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The stability of consumer-resource systems can depend on the form of feeding interactions (i.e. functional responses). Size-based models predict interactions - and thus stability - based on consumer-resource size ratios. However, little is known about how interaction contexts (e.g. simple or complex habitats) might alter scaling relationships. Addressing this, we experimentally measured interactions between a large size range of aquatic predators (4-6400 mg over 1347 feeding trials) and an invasive prey that transitions among habitats: from the water column (3D interactions) to simple and complex benthic substrates (2D interactions). Simple and complex substrates mediated successive reductions in capture rates - particularly around the unimodal optimum - and promoted prey population stability in model simulations. Many real consumer-resource systems transition between 2D and 3D interactions, and along complexity gradients. Thus, Context-Dependent Scaling (CDS) of feeding interactions could represent an unrecognised aspect of food webs, and quantifying the extent of CDS might enhance predictive ecology. © 2016 John Wiley & Sons Ltd/CNRS.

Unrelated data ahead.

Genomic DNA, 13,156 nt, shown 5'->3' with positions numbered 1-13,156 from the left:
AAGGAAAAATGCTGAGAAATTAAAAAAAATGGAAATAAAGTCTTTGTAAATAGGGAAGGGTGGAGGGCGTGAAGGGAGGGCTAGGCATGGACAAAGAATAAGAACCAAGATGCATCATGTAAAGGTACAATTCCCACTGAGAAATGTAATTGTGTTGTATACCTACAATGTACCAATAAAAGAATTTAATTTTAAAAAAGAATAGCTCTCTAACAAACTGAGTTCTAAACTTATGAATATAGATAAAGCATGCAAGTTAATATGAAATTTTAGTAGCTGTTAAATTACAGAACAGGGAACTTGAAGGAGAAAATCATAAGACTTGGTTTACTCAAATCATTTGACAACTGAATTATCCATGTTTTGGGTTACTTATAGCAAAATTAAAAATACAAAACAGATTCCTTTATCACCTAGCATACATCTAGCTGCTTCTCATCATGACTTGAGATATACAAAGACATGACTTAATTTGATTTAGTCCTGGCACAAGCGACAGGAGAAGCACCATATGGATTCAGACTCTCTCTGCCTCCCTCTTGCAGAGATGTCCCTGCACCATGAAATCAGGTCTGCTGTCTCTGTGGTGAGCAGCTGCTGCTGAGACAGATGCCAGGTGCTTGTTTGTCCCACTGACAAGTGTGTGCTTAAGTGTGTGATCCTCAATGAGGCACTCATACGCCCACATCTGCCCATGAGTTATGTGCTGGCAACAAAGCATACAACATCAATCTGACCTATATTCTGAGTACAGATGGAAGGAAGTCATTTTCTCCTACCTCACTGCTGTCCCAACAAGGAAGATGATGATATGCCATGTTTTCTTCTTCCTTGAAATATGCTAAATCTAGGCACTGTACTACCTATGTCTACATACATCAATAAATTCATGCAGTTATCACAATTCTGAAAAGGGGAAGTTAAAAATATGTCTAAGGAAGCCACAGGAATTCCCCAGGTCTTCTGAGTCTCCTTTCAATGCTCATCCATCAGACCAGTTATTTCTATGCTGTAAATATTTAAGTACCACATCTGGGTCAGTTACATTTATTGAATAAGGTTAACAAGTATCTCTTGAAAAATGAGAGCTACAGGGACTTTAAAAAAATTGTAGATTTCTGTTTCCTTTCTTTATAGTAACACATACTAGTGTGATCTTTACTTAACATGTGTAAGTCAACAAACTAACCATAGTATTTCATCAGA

Barrios-O'Neill, D.; Kelly, R.; Dick, J. T.A.; Ricciardi, A.; MacIsaac, Hugh J.; and Emmerson, M. C., "On the context-dependent scaling of consumer feeding rates" (2016). Ecology Letters, 19, 6, 668-678.